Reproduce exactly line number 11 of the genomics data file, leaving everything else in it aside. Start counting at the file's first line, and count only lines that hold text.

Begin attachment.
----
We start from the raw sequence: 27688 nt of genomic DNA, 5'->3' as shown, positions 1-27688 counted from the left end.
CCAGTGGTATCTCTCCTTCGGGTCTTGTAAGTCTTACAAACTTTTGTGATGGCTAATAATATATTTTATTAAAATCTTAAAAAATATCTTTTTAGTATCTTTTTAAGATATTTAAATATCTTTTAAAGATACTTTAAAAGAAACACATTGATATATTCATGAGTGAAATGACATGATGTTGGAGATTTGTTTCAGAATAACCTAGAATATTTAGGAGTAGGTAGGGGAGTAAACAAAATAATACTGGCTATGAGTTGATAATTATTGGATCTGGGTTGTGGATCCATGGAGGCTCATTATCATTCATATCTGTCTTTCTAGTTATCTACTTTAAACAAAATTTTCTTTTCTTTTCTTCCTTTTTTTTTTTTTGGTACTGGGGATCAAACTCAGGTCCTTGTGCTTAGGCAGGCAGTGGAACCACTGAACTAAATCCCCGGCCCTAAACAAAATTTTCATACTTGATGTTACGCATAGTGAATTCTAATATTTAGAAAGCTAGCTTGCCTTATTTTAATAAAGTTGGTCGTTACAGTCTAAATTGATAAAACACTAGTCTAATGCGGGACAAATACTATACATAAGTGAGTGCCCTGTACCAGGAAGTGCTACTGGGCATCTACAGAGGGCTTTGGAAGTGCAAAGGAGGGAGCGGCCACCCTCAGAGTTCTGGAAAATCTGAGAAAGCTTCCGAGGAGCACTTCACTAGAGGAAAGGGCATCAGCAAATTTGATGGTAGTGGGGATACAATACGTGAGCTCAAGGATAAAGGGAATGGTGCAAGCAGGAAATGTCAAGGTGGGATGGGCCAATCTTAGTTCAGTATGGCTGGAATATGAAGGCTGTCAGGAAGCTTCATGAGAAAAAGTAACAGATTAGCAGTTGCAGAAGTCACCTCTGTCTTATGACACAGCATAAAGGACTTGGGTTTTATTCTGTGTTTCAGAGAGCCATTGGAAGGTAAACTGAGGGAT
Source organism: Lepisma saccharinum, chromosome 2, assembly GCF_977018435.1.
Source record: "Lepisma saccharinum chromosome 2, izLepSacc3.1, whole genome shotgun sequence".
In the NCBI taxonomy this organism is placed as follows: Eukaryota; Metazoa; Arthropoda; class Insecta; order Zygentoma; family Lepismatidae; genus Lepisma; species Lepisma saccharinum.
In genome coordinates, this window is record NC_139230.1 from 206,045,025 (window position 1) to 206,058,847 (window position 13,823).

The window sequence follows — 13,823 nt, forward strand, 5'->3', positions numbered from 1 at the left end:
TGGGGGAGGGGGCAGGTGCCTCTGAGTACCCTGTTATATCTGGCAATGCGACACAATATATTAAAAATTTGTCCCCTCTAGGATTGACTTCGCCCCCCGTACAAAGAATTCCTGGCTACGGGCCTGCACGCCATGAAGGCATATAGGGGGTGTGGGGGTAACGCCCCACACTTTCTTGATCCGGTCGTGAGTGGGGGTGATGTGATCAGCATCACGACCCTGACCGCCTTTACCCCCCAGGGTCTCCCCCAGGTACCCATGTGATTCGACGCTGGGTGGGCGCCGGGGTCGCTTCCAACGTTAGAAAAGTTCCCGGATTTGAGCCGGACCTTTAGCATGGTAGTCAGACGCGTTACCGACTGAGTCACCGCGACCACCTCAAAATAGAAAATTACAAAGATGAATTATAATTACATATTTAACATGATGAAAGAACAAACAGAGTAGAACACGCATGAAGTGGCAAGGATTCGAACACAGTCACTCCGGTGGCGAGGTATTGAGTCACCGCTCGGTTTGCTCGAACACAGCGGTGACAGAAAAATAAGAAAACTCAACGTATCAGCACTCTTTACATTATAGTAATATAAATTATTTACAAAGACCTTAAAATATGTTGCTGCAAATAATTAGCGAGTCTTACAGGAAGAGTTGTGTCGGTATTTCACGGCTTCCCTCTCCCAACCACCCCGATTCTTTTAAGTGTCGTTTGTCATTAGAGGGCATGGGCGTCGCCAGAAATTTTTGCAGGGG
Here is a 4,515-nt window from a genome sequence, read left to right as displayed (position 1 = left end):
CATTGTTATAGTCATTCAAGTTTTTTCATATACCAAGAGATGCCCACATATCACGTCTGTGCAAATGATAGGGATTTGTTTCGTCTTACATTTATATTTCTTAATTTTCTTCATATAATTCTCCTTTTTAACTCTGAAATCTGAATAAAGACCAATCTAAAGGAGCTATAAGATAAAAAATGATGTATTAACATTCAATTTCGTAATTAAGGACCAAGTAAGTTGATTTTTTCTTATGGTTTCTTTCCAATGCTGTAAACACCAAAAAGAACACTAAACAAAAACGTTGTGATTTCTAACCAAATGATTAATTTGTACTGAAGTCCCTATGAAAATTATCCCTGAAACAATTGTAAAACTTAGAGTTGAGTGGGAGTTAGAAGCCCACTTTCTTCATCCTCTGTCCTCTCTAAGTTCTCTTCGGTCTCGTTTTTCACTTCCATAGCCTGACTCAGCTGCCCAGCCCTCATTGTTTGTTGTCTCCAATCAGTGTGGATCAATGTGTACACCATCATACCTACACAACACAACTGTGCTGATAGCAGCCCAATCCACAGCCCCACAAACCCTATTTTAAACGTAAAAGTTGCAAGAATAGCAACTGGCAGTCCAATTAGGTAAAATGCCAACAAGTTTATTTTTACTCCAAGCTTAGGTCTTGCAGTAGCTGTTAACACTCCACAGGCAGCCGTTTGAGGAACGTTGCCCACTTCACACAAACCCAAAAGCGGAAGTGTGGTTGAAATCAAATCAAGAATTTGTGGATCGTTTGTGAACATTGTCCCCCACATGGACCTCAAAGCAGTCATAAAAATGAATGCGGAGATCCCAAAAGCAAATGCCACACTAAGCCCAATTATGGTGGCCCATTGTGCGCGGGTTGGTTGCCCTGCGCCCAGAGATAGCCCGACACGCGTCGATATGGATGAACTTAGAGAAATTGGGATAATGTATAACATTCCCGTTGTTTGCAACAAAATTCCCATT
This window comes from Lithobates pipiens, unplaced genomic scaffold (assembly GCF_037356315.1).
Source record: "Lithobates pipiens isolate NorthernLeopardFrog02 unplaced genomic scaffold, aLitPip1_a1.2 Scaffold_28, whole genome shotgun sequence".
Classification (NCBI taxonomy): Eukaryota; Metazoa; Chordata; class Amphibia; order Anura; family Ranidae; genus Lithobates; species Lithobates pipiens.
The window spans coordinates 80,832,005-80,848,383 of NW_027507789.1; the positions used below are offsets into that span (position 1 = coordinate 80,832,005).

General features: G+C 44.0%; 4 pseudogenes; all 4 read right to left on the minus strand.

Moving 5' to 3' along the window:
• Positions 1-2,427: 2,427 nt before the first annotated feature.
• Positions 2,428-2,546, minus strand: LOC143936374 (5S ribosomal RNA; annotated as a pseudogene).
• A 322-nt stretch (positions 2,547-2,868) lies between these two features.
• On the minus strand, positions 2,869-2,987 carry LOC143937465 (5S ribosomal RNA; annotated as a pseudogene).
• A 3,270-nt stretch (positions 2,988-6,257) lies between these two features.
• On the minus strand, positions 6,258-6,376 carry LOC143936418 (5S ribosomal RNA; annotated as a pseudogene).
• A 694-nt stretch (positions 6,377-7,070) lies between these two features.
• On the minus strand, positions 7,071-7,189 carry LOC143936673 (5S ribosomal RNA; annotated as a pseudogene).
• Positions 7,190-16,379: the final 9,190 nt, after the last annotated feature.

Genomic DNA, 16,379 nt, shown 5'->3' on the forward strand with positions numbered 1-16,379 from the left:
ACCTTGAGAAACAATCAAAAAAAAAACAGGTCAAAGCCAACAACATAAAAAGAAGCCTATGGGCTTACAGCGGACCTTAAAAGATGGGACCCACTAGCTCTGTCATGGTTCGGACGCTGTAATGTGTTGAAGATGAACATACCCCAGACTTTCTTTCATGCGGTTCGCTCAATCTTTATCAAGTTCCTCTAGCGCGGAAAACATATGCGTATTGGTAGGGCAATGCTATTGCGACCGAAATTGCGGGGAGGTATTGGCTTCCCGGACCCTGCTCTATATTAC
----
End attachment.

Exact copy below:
This window comes from Lithobates pipiens, unplaced genomic scaffold (assembly GCF_037356315.1).